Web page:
Story posted October 11, 2005
Jazz critic and novelist Stanley Crouch will speak at Common Hour, Friday, October 14, at 12:30 p.m. in Kresge Auditorium, Visual Arts Center. Crouch will give a talk titled "Blues for Tomorrow."
No tickets are required, but sitting is expected to be limited.
Stanley Crouch was born in Los Angeles, California, on December 14, 1945. He began writing at the age of eight, and while in junior high school, became active in the Civil Rights Movement.
He worked in a poverty program while attending East Los Angeles Junior College and was a witness to the Watts Riot first hand, an experience that immensely influenced Crouch to become a black nationalist.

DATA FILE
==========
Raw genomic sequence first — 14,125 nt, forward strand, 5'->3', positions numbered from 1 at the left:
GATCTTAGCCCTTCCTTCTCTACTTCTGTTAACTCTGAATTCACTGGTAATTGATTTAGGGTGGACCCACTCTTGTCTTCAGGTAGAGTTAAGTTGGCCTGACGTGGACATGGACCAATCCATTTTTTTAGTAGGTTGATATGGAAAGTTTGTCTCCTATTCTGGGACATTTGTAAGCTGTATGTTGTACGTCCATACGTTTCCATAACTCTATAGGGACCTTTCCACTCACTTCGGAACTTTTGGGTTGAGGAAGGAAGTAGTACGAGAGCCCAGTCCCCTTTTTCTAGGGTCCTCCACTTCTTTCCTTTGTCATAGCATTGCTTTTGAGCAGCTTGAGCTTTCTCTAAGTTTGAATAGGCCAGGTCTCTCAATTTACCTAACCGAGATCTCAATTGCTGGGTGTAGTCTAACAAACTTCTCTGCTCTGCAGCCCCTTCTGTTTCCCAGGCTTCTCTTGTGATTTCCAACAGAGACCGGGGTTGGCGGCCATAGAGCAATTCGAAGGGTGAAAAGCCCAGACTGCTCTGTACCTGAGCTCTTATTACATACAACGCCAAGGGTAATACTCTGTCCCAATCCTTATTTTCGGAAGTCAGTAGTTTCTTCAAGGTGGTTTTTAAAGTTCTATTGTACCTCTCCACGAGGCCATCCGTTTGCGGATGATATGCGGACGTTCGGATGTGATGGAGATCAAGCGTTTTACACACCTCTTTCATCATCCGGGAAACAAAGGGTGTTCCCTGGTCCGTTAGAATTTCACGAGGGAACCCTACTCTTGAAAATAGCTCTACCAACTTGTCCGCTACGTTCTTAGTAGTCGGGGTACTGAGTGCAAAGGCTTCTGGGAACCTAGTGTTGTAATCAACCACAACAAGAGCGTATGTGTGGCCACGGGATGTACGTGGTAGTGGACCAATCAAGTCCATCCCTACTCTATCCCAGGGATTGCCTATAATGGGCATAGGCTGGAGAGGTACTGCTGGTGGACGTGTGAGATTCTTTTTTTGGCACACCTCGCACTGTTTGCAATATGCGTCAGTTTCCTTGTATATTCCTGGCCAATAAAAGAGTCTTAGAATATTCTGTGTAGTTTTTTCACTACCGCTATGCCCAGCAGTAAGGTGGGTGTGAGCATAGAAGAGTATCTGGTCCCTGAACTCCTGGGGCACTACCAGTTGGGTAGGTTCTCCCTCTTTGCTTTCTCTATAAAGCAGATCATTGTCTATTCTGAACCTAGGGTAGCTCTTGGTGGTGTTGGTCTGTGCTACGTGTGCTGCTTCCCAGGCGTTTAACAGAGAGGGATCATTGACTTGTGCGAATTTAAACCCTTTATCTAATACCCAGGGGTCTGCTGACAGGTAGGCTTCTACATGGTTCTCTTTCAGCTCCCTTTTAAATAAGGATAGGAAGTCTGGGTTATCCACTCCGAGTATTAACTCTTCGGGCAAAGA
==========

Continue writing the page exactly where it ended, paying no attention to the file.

Crouch discovered the writings of Ralph Ellison and Albert Murray while working as an actor/playwright in the Studio Watts Company in the late 1960s. He then moved to New York City, played the drums for an avant-garde jazz band, and later became a staff writer for The Village Voice.
He also became the spokesperson for jazz trumpeter, Wynton Marsalis, and was a professor at the Claremont Colleges in California.
Stanley Crouch is best known as an outspoken culture and jazz critic and as the author of the novel, Don't the Moon Look Lonesome: A Novel in Blues and Swing.
He writes a syndicated column for the New York Daily News. These iconoclastic criticisms of "gangsta rap," the Roots saga, and specific elements of African American culture are at the same time thought provoking and controversial.
Common Hour is open to all Bowdoin students, faculty and staff.